Women and Depression: New Treatments and Alternative Therapies
Therapy and Medication for Depression
Even though more than 80 percent of people with depression are successfully treated with psycho-therapy, medication, or a combination of both, taking action often requires more physical or mental stamina than someone who is depressed can muster. Friends or family members may be needed to take the reins, too. Ask for recommendations of mental health providers or practices that specialize in women's health. Psychologists, licensed social workers, and doctors of education experienced in treating depression can make a diagnosis and provide counseling, but they can't prescribe medication. Most, however, will work with a psychiatrist who can prescribe and, in many cases, also provide therapy.
Cognitive behavioral therapy (CBT) and inter-personal therapy are the two most effective types of talk therapy for depression. Sessions of CBT once a week for 16 to 20 weeks can help women who tend to ruminate to examine more precisely -- and change -- the distorted views that perpetuate their depressions. And cognitive therapy appears to be as effective as medication in the treatment of even severe depression, each yielding a 58 percent response rate in patients after 16 weeks, according to a recent pair of studies published in the Archives of General Psychiatry.
Interpersonal therapy, on the other hand, focuses on what's going on in your relationships that may be contributing to depression, such as grief, marriage problems, difficulty adjusting to motherhood, or other stresses such as a job change or a move to a new town. The treatment course is similar to CBT.
For many people, neither therapy nor antidepressants alone provide sufficient relief (some 30 percent of patients do not respond to their current medications). In fact, depressed individuals appear to improve the most on a combination of therapy and antidepressants, according to a 2004 review of clinical trials involving more than 1,800 patients published in the Archives of General Psychiatry.
But some women such as Mary Bear hesitate before taking medication, believing they should be able to simply pull themselves up by their own bootstraps. "Needing medication was like admitting that I hadn't worked hard enough in therapy," says Bear, who started antidepressants at the suggestion of her internist. "But once I was on it, the medication brought clarity and allowed me to act on the insights I'd gained in therapy and make changes in my life." Others worry about side effects, especially in light of recent reports linking antidepressants to suicide and violent behavior in some children and teens. The FDA is investigating whether these risks apply to adults -- and answers can't come soon enough, given that 75 percent of antidepressant prescriptions are written for women. The FDA has been cracking down, having recently issued warning letters to companies whose ads are felt to mislead or omit important risks and side effects. But it is well established that antidepressants are not addictive and that they won't fundamentally change your personality, meaning you will neither feel like a zombie nor be loaded up on "joy juice." You'll even be able to feel appropriate sadness, but the feeling of dragging around a ball and chain will likely be gone.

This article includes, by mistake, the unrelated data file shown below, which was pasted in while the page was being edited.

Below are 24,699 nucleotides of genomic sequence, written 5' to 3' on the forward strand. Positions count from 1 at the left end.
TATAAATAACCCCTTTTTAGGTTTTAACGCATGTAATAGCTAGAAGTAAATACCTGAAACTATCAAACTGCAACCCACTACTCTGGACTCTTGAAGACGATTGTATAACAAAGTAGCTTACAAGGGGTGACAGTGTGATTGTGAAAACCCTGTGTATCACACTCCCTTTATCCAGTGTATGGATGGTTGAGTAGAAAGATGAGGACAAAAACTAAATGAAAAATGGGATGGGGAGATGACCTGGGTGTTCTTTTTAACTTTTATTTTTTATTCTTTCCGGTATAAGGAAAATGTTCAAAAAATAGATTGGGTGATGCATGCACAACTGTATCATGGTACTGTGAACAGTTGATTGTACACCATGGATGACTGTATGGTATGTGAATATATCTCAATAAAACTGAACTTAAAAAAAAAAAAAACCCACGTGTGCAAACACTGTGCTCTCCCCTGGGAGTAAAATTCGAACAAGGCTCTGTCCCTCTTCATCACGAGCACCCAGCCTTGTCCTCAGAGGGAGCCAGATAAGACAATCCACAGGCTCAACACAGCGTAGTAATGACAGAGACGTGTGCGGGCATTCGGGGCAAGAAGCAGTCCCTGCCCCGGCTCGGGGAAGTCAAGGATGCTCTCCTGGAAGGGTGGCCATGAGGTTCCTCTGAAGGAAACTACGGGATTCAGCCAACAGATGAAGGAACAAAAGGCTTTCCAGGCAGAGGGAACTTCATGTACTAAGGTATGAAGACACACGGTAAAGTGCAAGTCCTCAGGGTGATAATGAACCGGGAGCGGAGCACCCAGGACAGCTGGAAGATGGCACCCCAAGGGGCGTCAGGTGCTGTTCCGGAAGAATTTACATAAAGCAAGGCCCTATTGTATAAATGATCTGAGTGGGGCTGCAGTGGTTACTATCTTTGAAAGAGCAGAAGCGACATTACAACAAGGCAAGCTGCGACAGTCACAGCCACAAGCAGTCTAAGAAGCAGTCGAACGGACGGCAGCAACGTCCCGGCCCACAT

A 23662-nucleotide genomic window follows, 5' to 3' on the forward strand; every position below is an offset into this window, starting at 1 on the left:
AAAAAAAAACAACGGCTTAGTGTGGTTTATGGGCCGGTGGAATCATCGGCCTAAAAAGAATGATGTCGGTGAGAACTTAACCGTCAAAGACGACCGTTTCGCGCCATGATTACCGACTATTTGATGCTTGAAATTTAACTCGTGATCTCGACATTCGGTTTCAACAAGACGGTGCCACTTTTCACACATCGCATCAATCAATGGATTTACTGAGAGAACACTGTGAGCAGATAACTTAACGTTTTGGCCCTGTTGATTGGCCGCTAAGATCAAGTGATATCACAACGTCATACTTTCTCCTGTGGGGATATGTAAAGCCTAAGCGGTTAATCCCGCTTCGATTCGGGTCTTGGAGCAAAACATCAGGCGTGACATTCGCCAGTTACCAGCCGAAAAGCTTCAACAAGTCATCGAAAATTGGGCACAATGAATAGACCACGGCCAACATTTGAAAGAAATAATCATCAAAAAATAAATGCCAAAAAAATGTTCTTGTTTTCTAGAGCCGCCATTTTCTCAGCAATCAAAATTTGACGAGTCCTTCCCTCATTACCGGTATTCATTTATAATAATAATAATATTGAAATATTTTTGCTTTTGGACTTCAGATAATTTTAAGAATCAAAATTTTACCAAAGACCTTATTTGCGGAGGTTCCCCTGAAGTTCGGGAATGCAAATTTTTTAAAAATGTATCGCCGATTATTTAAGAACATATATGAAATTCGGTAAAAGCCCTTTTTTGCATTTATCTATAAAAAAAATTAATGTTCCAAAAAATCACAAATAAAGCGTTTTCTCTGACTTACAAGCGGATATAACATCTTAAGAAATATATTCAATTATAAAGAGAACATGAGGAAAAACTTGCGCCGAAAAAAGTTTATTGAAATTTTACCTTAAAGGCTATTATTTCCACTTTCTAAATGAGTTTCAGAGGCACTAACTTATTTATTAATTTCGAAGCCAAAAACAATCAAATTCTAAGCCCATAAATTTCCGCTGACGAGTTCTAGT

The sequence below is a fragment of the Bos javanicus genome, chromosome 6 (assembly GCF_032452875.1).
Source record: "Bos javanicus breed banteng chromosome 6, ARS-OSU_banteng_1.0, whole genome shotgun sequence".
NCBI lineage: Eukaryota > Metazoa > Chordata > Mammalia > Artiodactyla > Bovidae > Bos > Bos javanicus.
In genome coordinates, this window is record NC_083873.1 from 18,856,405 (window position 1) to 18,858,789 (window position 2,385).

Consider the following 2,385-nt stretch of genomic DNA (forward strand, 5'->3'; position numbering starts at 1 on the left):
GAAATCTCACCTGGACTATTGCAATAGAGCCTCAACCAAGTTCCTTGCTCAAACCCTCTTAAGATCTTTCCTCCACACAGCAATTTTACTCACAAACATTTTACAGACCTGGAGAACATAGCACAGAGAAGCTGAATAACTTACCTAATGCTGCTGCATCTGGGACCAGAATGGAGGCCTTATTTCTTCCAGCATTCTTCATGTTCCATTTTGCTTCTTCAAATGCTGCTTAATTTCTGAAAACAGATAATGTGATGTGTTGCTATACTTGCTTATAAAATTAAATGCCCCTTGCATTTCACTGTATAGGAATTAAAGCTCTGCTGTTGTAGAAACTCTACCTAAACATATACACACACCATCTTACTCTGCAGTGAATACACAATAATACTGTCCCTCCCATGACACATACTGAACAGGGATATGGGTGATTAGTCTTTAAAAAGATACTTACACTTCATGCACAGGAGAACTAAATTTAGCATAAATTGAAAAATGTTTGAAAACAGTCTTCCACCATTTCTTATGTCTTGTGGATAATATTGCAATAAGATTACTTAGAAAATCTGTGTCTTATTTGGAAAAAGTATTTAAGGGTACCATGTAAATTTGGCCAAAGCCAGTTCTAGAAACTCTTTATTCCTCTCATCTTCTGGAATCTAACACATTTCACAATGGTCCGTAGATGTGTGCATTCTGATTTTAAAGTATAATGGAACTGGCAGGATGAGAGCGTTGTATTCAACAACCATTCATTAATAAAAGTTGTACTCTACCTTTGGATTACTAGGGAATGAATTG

Choosing the right type and dose of antidepressants is very much a process of trial and error for doctors and patients. Women tend to respond best to a class of drugs known as selective serotonin reuptake inhibitors, which increase the brain's serotonin. The downside is that some of the side effects can be more problematic for women than for men. "Women can get headaches and nausea, and have more difficulty maintaining concentration, focus, energy, and sexual desire and orgasm," says Dr. Brizendine. Other classes of antidepressants include monoamine oxidase inhibitors, dual-action drugs and tricyclics, which affect both serotonin and norepinephrine (another neurotransmitter). Some women need a combination of antidepressants, while others respond to an antidepressant plus a stimulant to counteract fatigue. Still other women do best when their menstrual cycles are stabilized with continuous oral contraceptives or hormones.
It can take from six to eight weeks for an antidepressant to work, so patience is key. It's crucial to stay on the medication for four to nine months after symptoms disappear to lessen the chances of a relapse. Once a person has had an episode of depression, she is 50 percent more likely to have another, explains Dr. Stotland. A second incidence gives her a 65 to 70 percent chance of having a third. If you feel as though your depression is returning, talk to your doctor about increasing your dose or adding booster therapy sessions every month or two.
While successful treatment doesn't make you immune from ever feeling sad again, it does keep you from getting stuck in a gloomy mood. Today Mary Bear, 43, is remarried, and she has a successful career as a headhunter and a good relationship with her now-17-year-old daughter. "The biggest thing I've learned is to trust my feelings and my intellect," says Bear. "I don't get as down as I used to, and if I have a bad day, I remind myself that everyone has them once in a while. If the mood goes on for more than 10 days, I now know help is within reach."